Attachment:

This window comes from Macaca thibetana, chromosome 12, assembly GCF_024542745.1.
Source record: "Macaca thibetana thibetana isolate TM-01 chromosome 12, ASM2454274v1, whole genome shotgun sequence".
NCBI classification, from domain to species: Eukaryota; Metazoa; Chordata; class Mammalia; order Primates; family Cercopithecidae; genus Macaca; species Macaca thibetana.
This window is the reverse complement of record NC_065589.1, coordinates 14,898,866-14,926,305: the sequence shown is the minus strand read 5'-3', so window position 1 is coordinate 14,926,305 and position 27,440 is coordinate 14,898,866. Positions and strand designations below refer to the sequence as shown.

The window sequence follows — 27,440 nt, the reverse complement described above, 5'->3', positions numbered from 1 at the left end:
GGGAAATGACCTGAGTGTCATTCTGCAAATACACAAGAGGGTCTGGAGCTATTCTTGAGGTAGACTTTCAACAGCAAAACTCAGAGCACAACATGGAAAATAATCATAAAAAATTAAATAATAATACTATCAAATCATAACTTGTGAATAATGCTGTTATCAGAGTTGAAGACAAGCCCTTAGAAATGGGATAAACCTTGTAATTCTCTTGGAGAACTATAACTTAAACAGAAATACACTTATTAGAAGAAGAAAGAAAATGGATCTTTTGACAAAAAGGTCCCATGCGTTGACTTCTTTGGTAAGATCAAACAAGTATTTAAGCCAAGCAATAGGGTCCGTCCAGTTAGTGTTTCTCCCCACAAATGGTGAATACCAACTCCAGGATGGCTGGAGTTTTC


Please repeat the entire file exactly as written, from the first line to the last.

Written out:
This window comes from Macaca thibetana, chromosome 12, assembly GCF_024542745.1.
Source record: "Macaca thibetana thibetana isolate TM-01 chromosome 12, ASM2454274v1, whole genome shotgun sequence".
NCBI classification, from domain to species: Eukaryota; Metazoa; Chordata; class Mammalia; order Primates; family Cercopithecidae; genus Macaca; species Macaca thibetana.
This window is the reverse complement of record NC_065589.1, coordinates 14,898,866-14,926,305: the sequence shown is the minus strand read 5'-3', so window position 1 is coordinate 14,926,305 and position 27,440 is coordinate 14,898,866. Positions and strand designations below refer to the sequence as shown.

The window sequence follows — 27,440 nt, the reverse complement described above, 5'->3', positions numbered from 1 at the left end:
GGGAAATGACCTGAGTGTCATTCTGCAAATACACAAGAGGGTCTGGAGCTATTCTTGAGGTAGACTTTCAACAGCAAAACTCAGAGCACAACATGGAAAATAATCATAAAAAATTAAATAATAATACTATCAAATCATAACTTGTGAATAATGCTGTTATCAGAGTTGAAGACAAGCCCTTAGAAATGGGATAAACCTTGTAATTCTCTTGGAGAACTATAACTTAAACAGAAATACACTTATTAGAAGAAGAAAGAAAATGGATCTTTTGACAAAAAGGTCCCATGCGTTGACTTCTTTGGTAAGATCAAACAAGTATTTAAGCCAAGCAATAGGGTCCGTCCAGTTAGTGTTTCTCCCCACAAATGGTGAATACCAACTCCAGGATGGCTGGAGTTTTC